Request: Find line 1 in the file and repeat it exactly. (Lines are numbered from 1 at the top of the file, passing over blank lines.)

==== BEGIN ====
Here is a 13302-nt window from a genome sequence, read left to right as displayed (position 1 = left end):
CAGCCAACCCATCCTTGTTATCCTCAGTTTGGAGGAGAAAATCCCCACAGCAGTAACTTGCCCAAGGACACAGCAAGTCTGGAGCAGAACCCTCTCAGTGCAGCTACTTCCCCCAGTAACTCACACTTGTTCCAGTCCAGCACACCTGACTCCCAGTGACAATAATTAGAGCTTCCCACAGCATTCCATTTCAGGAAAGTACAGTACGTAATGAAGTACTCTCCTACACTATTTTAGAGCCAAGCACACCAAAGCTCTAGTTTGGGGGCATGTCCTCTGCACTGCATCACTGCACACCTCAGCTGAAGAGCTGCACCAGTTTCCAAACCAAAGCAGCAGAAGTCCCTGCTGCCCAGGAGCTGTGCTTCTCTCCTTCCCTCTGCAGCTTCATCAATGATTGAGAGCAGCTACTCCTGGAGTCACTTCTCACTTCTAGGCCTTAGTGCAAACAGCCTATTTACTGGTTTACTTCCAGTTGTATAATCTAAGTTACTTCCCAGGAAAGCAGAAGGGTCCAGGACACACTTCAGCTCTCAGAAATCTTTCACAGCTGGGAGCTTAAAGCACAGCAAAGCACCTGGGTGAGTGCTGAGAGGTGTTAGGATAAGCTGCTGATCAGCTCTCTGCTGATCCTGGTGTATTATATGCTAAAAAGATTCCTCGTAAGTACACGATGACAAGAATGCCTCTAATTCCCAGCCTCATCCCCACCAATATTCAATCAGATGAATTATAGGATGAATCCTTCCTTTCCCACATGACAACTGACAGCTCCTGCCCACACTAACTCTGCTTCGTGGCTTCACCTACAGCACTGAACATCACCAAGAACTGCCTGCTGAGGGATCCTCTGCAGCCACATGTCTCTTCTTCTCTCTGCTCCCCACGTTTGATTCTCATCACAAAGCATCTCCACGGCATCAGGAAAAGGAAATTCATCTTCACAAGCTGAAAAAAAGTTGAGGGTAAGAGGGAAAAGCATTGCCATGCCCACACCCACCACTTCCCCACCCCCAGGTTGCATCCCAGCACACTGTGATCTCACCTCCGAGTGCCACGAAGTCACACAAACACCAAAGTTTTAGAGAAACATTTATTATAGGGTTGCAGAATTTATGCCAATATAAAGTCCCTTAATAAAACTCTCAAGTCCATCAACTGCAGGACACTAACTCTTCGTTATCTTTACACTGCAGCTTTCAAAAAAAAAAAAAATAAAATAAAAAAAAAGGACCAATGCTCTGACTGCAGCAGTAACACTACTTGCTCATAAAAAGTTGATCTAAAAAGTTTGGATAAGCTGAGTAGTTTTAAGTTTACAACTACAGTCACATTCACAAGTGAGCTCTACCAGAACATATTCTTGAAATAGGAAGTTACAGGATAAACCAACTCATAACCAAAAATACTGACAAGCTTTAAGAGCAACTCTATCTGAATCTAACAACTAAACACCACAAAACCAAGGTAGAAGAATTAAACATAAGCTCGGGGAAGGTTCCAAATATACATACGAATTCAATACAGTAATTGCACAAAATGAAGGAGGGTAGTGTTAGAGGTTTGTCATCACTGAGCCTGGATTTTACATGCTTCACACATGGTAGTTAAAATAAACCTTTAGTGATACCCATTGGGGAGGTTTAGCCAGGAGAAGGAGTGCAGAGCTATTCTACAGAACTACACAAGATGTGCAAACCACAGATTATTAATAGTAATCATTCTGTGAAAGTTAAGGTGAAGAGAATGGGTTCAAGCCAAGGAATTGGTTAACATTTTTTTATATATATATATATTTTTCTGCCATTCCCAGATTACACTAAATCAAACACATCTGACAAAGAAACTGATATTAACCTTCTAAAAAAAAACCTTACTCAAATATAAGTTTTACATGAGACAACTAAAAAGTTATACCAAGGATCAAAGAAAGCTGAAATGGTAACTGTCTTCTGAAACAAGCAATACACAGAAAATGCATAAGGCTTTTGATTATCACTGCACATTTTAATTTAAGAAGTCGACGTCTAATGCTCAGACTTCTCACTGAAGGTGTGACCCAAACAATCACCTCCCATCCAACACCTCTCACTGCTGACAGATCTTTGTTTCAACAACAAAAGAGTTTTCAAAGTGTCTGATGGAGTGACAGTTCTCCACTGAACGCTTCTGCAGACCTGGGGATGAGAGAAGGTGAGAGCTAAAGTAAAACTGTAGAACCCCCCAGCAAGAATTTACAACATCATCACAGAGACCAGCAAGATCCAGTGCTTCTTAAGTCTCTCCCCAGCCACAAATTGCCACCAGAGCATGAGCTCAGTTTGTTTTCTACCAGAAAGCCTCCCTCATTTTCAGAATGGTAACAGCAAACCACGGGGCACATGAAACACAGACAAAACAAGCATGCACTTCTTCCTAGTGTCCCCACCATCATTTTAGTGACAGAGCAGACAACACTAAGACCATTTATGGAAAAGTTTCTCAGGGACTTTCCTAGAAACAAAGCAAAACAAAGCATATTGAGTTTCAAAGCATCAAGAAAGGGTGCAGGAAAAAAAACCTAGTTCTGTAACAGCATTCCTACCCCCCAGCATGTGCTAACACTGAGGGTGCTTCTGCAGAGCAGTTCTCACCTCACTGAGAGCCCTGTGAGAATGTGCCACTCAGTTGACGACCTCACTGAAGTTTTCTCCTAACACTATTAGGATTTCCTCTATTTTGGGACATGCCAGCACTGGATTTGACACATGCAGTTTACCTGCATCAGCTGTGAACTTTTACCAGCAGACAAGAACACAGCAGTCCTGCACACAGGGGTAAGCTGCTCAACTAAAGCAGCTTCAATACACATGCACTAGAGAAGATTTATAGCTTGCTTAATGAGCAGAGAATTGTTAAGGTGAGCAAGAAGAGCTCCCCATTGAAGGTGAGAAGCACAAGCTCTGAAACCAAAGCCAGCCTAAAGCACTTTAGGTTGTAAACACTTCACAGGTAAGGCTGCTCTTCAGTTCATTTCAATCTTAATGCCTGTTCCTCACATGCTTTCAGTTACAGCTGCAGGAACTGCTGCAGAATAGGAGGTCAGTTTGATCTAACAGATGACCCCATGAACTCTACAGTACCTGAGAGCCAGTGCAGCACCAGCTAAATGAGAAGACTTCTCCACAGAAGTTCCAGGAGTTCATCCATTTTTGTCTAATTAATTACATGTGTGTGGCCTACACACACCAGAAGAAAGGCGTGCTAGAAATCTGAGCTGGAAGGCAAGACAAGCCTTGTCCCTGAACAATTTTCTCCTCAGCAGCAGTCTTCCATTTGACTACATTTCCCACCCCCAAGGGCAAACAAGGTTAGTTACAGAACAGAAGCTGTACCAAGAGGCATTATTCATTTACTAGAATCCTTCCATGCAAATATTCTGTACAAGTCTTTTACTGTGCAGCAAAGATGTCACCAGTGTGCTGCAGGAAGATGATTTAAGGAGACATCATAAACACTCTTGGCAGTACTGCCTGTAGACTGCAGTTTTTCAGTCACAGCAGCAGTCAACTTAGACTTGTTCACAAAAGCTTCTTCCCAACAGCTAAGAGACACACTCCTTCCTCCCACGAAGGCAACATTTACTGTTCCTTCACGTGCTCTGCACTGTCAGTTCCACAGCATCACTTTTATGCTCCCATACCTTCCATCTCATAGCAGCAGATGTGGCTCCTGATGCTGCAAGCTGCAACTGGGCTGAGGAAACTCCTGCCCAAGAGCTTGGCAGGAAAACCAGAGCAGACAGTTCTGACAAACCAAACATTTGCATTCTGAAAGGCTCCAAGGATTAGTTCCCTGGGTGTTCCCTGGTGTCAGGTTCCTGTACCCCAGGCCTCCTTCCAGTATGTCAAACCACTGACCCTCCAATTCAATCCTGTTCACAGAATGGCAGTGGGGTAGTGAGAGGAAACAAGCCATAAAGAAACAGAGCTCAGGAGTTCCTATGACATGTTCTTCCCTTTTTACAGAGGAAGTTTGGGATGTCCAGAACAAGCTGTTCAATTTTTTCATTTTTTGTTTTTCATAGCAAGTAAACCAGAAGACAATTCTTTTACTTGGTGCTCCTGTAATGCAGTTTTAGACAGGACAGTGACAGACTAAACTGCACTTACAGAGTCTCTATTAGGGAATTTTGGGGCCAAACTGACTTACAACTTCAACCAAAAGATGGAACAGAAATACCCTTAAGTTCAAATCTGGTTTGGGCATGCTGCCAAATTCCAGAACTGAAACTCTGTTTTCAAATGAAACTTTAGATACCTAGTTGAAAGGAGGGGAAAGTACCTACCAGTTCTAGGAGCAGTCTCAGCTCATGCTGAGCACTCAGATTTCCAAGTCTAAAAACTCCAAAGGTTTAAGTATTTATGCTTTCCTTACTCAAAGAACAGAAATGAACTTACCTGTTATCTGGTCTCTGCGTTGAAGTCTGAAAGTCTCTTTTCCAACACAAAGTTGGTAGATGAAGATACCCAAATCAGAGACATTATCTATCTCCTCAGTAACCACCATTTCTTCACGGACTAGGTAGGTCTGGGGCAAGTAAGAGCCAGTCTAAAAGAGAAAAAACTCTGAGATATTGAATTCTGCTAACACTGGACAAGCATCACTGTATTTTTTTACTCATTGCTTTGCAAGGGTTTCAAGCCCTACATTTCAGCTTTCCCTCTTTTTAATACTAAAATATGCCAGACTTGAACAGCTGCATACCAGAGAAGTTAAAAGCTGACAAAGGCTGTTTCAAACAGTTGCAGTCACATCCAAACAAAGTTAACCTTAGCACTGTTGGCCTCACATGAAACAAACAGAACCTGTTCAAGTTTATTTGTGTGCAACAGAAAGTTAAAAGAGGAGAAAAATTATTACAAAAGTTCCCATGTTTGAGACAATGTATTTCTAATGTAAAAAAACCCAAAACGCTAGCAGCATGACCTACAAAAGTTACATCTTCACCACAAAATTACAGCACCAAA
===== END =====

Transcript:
Here is a 13302-nt window from a genome sequence, read left to right as displayed (position 1 = left end):